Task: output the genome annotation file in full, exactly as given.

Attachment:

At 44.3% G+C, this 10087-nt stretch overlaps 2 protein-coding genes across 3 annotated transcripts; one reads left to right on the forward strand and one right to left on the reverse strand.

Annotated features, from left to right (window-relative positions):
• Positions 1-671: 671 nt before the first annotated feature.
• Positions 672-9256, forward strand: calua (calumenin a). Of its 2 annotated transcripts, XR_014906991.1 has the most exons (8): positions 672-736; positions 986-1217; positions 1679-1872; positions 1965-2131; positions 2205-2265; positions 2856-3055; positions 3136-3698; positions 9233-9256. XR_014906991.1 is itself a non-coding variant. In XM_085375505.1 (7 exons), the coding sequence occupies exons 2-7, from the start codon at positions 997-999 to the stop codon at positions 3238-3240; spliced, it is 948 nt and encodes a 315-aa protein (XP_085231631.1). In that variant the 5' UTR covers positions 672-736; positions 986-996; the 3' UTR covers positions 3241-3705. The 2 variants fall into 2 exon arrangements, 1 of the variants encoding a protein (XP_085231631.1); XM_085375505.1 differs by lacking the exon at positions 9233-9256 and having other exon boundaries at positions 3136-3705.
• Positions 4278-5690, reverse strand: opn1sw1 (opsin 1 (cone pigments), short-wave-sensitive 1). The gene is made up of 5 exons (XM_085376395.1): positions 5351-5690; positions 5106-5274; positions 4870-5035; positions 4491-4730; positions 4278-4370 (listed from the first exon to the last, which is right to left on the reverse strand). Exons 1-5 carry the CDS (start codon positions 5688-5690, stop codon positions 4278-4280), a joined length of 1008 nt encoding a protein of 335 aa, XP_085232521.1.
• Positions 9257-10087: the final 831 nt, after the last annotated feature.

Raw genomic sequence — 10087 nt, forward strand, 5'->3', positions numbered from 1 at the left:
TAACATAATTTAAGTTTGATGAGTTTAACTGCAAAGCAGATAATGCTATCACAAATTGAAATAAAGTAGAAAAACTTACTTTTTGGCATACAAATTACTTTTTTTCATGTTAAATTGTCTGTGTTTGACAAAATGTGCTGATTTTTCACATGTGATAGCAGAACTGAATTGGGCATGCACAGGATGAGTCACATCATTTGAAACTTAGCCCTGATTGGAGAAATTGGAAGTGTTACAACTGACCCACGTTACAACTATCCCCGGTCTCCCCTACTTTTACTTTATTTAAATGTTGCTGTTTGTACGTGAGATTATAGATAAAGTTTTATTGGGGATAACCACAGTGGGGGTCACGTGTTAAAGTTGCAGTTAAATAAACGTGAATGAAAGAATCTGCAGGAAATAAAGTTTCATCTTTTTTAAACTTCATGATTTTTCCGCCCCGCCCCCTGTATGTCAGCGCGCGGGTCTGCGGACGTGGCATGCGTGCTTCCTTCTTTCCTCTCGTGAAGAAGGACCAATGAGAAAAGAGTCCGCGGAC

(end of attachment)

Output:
At 44.3% G+C, this 10087-nt stretch overlaps 2 protein-coding genes across 3 annotated transcripts; one reads left to right on the forward strand and one right to left on the reverse strand.

Annotated features, from left to right (window-relative positions):
• Positions 1-671: 671 nt before the first annotated feature.
• Positions 672-9256, forward strand: calua (calumenin a). Of its 2 annotated transcripts, XR_014906991.1 has the most exons (8): positions 672-736; positions 986-1217; positions 1679-1872; positions 1965-2131; positions 2205-2265; positions 2856-3055; positions 3136-3698; positions 9233-9256. XR_014906991.1 is itself a non-coding variant. In XM_085375505.1 (7 exons), the coding sequence occupies exons 2-7, from the start codon at positions 997-999 to the stop codon at positions 3238-3240; spliced, it is 948 nt and encodes a 315-aa protein (XP_085231631.1). In that variant the 5' UTR covers positions 672-736; positions 986-996; the 3' UTR covers positions 3241-3705. The 2 variants fall into 2 exon arrangements, 1 of the variants encoding a protein (XP_085231631.1); XM_085375505.1 differs by lacking the exon at positions 9233-9256 and having other exon boundaries at positions 3136-3705.
• Positions 4278-5690, reverse strand: opn1sw1 (opsin 1 (cone pigments), short-wave-sensitive 1). The gene is made up of 5 exons (XM_085376395.1): positions 5351-5690; positions 5106-5274; positions 4870-5035; positions 4491-4730; positions 4278-4370 (listed from the first exon to the last, which is right to left on the reverse strand). Exons 1-5 carry the CDS (start codon positions 5688-5690, stop codon positions 4278-4280), a joined length of 1008 nt encoding a protein of 335 aa, XP_085232521.1.
• Positions 9257-10087: the final 831 nt, after the last annotated feature.

Raw genomic sequence — 10087 nt, forward strand, 5'->3', positions numbered from 1 at the left:
TAACATAATTTAAGTTTGATGAGTTTAACTGCAAAGCAGATAATGCTATCACAAATTGAAATAAAGTAGAAAAACTTACTTTTTGGCATACAAATTACTTTTTTTCATGTTAAATTGTCTGTGTTTGACAAAATGTGCTGATTTTTCACATGTGATAGCAGAACTGAATTGGGCATGCACAGGATGAGTCACATCATTTGAAACTTAGCCCTGATTGGAGAAATTGGAAGTGTTACAACTGACCCACGTTACAACTATCCCCGGTCTCCCCTACTTTTACTTTATTTAAATGTTGCTGTTTGTACGTGAGATTATAGATAAAGTTTTATTGGGGATAACCACAGTGGGGGTCACGTGTTAAAGTTGCAGTTAAATAAACGTGAATGAAAGAATCTGCAGGAAATAAAGTTTCATCTTTTTTAAACTTCATGATTTTTCCGCCCCGCCCCCTGTATGTCAGCGCGCGGGTCTGCGGACGTGGCATGCGTGCTTCCTTCTTTCCTCTCGTGAAGAAGGACCAATGAGAAAAGAGTCCGCGGAC